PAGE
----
Capping bankers' bonuses may seem like the ultimate retribution for the industry that has plunged and perpetuated the world into the worst financial crisis this century, but such a move is counterproductive as it will hurt flexibility, competitiveness and ultimately eradicate a key buffer for clawing back costs.
The European Union (EU) is already trying to thrash out a deal to cap the amount banks will be able to pay staff in bonuses in a bid to respond to anger from investors and the public over the role played by banks in the financial crisis.
The response has been mixed and while some countries, such as Germany, have already installed stricter pay policies on public and private banks, Britain has been the loudest voice in trying to find support in blocking such a new law.
'Bankers' bonuses' is of course an emotive subject, as Britain is still on the edge of falling into a triple dip recession and unemployment remains high compared to pre-crisis levels, so reading about bankers being paid thousands, if not millions, in addition to their base salary is particularly hard to stomach.
After the taxpayers bailed out RBS and Lloyds from collapsing, hearing that its chief executives, let alone thousands of employees, have a multi-million pound pool of cash waiting to be paid out is a particularly hard notion to bear.
But while on the surface, capping bonuses seems like a sure fire way to quash public anger while also providing less incentive for bankers to commit risky trading activities and mis-selling, it will in fact just place banks and the taxpayer in an incurable predicament should the firms need to claw back costs.
Benefits of Bonuses
Bonus structures are not as simple as the public perceives and work as a decent bufferzone for recouping costs should the bank run into trouble.
As detailed in figure 1 from an Institute of International Finance (IIF) report, the annual compensation setting process at major wholesale banks is a complex affair and typically involves at least three rounds of formal review and the involvement of many different functions.
(Chart: IIF report)
Once a bank determines the overall bonus pool, it's then allocated between the divisions and business units, with a number of adjustments made, including 'reserving adjustments' whereby a percentage of the bonus pool is held in reserve in good years in order to subsidise bonus payments in years of weak performance, says the IIF report, which is one of the most comprehensive studies on bonus and compensation systems to date.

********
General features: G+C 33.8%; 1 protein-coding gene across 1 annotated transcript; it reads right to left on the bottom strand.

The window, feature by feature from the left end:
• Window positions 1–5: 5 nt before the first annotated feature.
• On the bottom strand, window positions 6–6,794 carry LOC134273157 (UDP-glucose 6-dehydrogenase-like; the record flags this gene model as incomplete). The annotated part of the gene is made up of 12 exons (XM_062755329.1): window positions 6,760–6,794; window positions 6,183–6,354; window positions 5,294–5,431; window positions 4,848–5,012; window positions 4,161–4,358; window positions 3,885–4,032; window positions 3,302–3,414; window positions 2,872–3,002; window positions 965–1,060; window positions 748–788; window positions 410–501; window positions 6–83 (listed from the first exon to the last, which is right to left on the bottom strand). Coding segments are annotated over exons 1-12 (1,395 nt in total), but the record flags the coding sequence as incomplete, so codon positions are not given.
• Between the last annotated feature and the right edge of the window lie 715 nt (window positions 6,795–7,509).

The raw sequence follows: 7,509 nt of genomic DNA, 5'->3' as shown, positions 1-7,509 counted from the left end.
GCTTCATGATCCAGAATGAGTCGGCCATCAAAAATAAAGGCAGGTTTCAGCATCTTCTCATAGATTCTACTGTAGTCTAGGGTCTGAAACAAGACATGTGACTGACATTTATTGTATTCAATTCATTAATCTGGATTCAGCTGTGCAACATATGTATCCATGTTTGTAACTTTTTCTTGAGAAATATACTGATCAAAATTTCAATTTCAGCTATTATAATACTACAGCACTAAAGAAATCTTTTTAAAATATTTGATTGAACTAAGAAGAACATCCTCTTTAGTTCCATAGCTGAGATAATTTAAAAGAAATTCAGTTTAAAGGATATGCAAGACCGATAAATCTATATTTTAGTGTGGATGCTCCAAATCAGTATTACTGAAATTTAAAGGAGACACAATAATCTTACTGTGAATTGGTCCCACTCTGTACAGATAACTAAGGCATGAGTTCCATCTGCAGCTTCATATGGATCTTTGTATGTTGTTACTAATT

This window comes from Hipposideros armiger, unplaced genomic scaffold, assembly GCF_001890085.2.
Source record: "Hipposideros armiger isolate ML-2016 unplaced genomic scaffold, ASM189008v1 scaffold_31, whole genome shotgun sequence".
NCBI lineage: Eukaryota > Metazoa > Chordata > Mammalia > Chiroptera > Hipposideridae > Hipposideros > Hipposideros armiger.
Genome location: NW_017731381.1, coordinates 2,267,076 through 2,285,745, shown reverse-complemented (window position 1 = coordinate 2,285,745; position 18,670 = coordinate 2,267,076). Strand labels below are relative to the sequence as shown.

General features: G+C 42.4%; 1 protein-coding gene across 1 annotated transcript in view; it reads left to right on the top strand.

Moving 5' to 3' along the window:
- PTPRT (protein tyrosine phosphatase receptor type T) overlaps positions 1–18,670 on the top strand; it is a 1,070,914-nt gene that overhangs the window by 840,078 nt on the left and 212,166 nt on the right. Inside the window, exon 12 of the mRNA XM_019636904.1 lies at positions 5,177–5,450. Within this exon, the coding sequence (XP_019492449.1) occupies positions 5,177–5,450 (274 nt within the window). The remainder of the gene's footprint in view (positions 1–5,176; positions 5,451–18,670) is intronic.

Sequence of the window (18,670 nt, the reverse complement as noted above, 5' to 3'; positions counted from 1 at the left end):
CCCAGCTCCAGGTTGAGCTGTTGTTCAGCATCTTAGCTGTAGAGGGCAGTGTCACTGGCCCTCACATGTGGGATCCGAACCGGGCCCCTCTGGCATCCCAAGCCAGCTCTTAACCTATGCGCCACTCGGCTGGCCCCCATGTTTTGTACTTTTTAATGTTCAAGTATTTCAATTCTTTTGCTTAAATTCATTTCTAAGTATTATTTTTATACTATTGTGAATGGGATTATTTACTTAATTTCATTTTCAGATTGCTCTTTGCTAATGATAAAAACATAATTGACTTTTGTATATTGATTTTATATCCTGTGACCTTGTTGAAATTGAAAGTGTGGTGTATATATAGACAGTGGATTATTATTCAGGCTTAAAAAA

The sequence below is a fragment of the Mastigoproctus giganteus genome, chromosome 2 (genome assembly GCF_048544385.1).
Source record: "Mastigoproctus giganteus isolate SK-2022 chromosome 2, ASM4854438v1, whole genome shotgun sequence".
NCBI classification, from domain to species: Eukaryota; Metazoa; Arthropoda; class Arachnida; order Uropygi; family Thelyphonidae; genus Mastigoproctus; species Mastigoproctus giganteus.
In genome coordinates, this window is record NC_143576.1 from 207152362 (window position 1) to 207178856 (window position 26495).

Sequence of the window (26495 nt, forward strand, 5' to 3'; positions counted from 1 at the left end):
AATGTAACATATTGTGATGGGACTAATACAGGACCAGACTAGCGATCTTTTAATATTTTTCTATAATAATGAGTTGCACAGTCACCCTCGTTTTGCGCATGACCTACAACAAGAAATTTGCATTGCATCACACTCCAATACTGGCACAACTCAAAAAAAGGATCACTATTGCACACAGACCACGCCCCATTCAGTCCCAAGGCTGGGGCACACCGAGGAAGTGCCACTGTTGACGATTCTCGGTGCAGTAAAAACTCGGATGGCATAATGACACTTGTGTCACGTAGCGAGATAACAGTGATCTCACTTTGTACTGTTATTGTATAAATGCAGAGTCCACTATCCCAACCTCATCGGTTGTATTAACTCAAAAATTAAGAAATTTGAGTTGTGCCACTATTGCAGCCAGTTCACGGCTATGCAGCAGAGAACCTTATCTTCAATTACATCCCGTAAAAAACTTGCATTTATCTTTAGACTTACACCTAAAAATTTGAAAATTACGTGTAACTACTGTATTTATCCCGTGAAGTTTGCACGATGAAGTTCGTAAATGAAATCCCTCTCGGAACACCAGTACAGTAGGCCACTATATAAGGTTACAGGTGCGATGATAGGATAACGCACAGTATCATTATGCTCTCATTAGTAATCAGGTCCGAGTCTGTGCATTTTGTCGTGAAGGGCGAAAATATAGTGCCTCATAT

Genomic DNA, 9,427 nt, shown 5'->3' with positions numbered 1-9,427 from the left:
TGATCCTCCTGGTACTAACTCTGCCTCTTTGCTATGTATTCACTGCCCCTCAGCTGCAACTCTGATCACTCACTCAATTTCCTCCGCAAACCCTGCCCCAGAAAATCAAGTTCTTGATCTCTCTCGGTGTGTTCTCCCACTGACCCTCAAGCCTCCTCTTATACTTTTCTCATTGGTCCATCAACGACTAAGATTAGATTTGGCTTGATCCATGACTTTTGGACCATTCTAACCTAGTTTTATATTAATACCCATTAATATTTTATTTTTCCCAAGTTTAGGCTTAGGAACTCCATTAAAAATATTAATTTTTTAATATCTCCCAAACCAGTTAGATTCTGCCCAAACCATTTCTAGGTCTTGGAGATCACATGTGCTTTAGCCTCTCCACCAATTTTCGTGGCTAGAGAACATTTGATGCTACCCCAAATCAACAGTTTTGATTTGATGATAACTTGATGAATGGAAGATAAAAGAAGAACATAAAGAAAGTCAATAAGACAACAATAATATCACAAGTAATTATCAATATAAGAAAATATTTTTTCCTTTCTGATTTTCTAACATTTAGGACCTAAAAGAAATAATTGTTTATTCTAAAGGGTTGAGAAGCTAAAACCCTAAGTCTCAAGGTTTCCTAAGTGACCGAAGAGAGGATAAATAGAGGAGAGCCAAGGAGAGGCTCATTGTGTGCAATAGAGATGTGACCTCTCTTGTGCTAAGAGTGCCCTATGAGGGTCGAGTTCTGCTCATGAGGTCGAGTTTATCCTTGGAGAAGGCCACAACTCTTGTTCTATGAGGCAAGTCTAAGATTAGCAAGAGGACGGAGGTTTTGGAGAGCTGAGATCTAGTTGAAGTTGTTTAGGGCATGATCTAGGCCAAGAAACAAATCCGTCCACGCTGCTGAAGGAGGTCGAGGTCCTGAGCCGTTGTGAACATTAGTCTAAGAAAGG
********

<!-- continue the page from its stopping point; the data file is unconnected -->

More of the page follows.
This has become particularly true over the past few years.
Comparing two UK banks, Barclays and RBS, both have had similar issues in terms of Libor fixing and mis-selling scandals, have settled with similar authorities and have paid huge fines in terms of their misdemeanours.
However, RBS is 83 percent owned by the taxpayer, while Barclays managed to avoid any state intervention when the financial crisis nearly led to the collapse of the banking system.
While Barclays and RBS both settled separately with authorities for millions in fines alone for Libor fixing charges, both used the same bonus clawback provision to pay for litigation costs and charges.
As detailed, in a series of Parliamentary Commission on Banking Standards (PCBS) hearings with Britain's biggest banks in order to determine what led to the spate of scandals that rocked the industry, bank executives were keen to point out that bonus systems are a very important element to providing flexibility and competitiveness for the industry as a whole.
In quick comparison, if no such a bonus pool existed, where would the payment of fines or compensation for other areas be derived from?
Certainly for RBS this would be a conundrum.
As with Barclays, the fact that its share price rose to a one year high, despite recording a plunge in profits, was indicative of its overall health because bonus clawbacks provided a decent buffer to pay back mis-selling compensation, Libor fixing charges and operational restructuring.
Fighting Fixed Pay
Essentially a cap to bankers' bonuses is already becoming counterproductive.
Ever since public outcry over bankers' pay packets seeped into lawmaker's agendas, banks have already put contingencies in place to boost fixed base salaries ahead of a possible cap.
As bonuses are awarded on a risk adjusted basis, the final decision for award can be either deferred or clawbacked, as demonstrated in figure 2.
(Chart: IIF report)
However, if bonuses substantially diminish but fixed base pay goes up, this means that in the event of banks needing to buoy up their balance sheets or pay for substantial fines, the mechanism of clawbacks cannot be implemented.
With fixed pay, the base salary cannot be clawed back, nor can it be deferred.
Furthermore, it will by capping bonuses fixed pay rates in the banking industry will continue to rise in order to compete with other global banks that will not have to adhere to such measures and retain the best talent in the industry.
The Mayor of London Boris Johnson has become the latest politician to voice his concerns over this issue when he spoke with the capital's free newspaper City AM.
He said that the UK doesn't need Europe "butting in on bonuses" a cap would lead to unintended consequences, such as pushing up salaries and making the sector less flexible, as well as making it harder for banks to cut costs in a downturn.
As IBTimes UK has detailed extensively the problems for all banks, and in particular RBS who has had to claw back costs, through bonuses is not over.
While, it is important to set a change in the banking industry overall, lawmakers have to tread carefully as they don't want to end up implementing changes that does the opposite of what they are intending.
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